How many bryophytes will you find? Perhaps 16 or so mosses with 10 common ones and about 5 liverworts, 4 of which will be fairly common.
The BIG 3 bryophytes of tree trunks in our area are:
Ulota crispa, Platygyrium repens and Frullania eboracensis. These three are so common, that if you learn them, you will know what grows on tree trunks 75% of the time!
There are several different growth forms that you will notice:
Cushion formers -these are many small upright plants crowded together to form either dense or loose cushions. Examples of these include Ulota crispa, Dicranum montanum and D. viride and the Orthotrichums.
Mat formers - these are those that form low, dense mats tight to the trunk and include such bryophytes as Platygyrium repens, Hypnum pallescens, Frullania and Radula. In moister areas or on large, old trees (often maple) you get a looser, deeper cushion such as Anomodon attenuatus (although this moss is more often found at the base of the tree, sometimes it can creep up quite high).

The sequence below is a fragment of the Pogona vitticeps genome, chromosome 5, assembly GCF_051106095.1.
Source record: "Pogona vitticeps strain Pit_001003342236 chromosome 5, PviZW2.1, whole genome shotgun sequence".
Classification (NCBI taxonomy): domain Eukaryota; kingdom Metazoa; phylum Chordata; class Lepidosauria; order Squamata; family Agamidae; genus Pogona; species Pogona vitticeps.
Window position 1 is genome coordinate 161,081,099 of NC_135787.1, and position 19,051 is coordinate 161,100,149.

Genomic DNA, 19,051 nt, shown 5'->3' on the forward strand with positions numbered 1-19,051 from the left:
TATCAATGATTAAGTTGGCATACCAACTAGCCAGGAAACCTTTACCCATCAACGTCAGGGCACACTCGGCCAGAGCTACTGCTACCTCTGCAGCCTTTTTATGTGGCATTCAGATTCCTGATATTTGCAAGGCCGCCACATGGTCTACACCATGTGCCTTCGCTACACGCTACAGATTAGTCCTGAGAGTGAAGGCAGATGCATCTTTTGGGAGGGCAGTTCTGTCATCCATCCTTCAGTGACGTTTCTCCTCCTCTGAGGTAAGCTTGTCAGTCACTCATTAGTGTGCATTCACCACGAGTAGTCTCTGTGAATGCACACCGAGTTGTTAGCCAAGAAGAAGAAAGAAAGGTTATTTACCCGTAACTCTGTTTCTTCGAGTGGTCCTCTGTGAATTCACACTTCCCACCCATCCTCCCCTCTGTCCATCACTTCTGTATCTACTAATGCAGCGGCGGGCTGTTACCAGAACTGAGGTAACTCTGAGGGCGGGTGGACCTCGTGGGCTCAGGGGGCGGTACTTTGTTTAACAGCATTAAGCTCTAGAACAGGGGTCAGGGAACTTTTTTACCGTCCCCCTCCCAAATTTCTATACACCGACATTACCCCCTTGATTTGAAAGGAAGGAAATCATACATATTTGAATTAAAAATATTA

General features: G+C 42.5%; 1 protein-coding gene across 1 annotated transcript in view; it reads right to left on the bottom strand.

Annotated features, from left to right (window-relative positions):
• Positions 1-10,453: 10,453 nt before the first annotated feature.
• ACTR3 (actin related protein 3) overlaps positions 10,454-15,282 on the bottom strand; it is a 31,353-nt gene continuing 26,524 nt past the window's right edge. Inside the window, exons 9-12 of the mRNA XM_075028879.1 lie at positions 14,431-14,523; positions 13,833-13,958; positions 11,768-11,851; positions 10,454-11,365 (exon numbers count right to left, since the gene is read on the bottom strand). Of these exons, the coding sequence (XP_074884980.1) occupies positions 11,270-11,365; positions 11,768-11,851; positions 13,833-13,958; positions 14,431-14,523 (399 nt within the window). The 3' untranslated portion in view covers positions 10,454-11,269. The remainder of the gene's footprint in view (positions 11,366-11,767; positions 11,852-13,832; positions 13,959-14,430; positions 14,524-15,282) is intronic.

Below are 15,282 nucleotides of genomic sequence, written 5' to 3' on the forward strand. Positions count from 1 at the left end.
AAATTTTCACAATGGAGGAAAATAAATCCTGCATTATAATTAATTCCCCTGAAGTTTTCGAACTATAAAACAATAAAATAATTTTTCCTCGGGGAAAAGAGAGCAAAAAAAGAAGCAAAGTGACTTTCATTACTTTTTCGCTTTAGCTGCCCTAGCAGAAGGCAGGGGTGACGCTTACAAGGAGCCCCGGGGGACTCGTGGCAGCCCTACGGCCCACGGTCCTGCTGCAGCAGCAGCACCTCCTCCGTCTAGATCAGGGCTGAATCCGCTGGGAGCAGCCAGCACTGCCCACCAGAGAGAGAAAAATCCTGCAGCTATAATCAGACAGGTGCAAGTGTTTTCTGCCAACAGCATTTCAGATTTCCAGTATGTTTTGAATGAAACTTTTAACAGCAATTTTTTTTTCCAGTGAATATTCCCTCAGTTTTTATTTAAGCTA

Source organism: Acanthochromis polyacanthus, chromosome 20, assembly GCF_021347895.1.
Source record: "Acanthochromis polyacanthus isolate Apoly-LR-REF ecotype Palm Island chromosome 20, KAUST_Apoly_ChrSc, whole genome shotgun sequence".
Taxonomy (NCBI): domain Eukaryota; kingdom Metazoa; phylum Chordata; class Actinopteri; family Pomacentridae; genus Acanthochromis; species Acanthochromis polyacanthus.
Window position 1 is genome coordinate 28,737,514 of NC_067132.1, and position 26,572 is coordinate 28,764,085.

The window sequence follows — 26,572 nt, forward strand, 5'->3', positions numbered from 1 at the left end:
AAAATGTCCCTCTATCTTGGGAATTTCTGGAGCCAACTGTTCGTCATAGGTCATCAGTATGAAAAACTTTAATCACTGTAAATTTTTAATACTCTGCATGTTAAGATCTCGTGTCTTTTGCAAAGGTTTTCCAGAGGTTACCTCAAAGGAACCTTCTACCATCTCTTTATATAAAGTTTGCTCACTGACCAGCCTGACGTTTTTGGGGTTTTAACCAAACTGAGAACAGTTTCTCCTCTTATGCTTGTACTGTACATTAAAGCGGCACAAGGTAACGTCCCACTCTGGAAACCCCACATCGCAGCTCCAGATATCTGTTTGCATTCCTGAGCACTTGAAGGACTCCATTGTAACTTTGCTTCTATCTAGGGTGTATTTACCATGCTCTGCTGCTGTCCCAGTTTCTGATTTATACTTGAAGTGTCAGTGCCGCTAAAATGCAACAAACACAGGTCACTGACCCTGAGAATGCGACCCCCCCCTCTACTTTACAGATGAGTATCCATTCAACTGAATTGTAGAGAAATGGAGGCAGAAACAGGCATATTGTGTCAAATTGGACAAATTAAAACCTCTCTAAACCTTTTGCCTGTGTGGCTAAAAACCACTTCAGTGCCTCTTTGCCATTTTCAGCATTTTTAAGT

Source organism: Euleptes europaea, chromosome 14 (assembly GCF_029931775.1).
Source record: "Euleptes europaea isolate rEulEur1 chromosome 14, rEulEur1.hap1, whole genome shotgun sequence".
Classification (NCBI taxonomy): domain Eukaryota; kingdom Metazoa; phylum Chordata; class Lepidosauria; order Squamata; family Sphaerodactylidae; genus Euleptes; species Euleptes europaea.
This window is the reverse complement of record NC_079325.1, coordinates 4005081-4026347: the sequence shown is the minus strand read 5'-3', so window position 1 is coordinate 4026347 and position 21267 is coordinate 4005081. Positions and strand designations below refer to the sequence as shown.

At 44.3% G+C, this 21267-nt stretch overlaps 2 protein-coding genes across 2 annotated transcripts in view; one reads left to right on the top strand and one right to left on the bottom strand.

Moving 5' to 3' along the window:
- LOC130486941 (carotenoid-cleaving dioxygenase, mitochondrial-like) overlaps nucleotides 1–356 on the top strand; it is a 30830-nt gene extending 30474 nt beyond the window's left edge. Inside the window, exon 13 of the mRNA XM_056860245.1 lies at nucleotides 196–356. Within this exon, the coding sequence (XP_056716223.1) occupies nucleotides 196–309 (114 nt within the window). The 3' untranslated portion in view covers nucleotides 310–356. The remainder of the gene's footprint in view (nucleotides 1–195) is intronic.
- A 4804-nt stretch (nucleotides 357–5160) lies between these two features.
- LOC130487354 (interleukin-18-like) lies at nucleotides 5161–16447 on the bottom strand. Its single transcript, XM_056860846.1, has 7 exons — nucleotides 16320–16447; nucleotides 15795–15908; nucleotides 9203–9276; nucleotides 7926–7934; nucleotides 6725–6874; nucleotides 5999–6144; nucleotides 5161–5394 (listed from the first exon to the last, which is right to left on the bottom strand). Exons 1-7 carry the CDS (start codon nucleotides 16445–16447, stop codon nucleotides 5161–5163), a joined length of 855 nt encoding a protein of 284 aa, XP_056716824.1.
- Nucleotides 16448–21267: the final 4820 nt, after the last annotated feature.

Finally you have the Shelf-like form, seen in such bryophytes as Neckera pennata, Leucodon andrewsianus and the liverwort Porella platyphylla, where the plant grows in overlapping shelves and sticks out away from the trunk of the tree.
There is also a difference between which species you might find on a tree depending on the type of forest you are in and what kind of tree you’re looking at. Species on apple trees in an orchard will be different from those found in rich beech/maple woods or drier oak/hickory woods or an old willow next to a stream. Trees found in old growth woods will also have a different community of bryophytes compared to those in second growth.